Oh, and I presume they haven’t gotten rid of probable cause. The cops still can’t pull you over and take you in for a blood test just for no reason.

      I mean…they can, but evidence obtained that way shouldn’t stand up in court if you fight it.

      1. It’s nice and all, but the bullshit regulations that they are passing now are going to persist forever through legal and bureaucratic inertia. I grew up in PA and I have seen this sort of absurdity in person. I think in the end the first states to legalise pot are going to end up being the most restrictive about it when all is said and done.

        1. I think in the end the first states to legalise pot are going to end up being the most restrictive about it when all is said and done.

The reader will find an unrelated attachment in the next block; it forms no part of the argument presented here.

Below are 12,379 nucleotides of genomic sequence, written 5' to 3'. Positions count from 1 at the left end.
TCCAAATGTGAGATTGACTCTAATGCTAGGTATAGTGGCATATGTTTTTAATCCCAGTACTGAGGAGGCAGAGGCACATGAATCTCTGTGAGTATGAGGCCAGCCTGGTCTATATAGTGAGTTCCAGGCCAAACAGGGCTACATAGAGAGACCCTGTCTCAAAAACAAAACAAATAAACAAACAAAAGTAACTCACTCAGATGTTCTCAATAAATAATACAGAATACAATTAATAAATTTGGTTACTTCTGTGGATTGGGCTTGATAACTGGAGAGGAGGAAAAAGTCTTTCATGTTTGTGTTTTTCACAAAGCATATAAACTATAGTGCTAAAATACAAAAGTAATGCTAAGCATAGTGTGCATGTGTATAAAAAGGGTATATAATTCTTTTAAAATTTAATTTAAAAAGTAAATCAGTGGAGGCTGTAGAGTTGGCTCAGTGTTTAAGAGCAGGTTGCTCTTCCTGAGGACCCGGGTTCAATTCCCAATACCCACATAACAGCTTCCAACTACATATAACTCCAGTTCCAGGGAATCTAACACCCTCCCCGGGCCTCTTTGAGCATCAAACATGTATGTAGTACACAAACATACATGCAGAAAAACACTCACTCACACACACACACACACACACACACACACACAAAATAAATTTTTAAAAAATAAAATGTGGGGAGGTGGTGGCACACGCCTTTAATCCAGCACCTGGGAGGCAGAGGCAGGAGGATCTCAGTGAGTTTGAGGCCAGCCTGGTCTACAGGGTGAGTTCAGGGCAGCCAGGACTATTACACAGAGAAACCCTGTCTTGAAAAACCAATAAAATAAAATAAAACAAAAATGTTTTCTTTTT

California has had de facto legalization for a long time. Sure there’s some risk for dispensaries if they get too big or stick out in some other way. But, in practice, the combination of MMJ combined with a very liberal approach to doctors’ recommendations has allowed maximum access to cannabis.

      2. The snacks and drinks provision proves that this law is substantially punitive and arbitrary.

        I don’t know the Colorado constitution very well, but the snacks and drinks stuff probably ought to be thrown out by a court for lacking a rational basis (e.g., for infringing on economic liberty). I know it’s a pipe dream. But so was recreational legalization a few years ago.

      3. The real problem I see are with the 1/4 oz requirement for out-of-staters. That’s basically a bill of attainder right there.

  3. Note to self: Open a snack store next to pot dispensary. As close to one stop shopping as they’re gonna get, it would seem.

    1. That’s good thinking!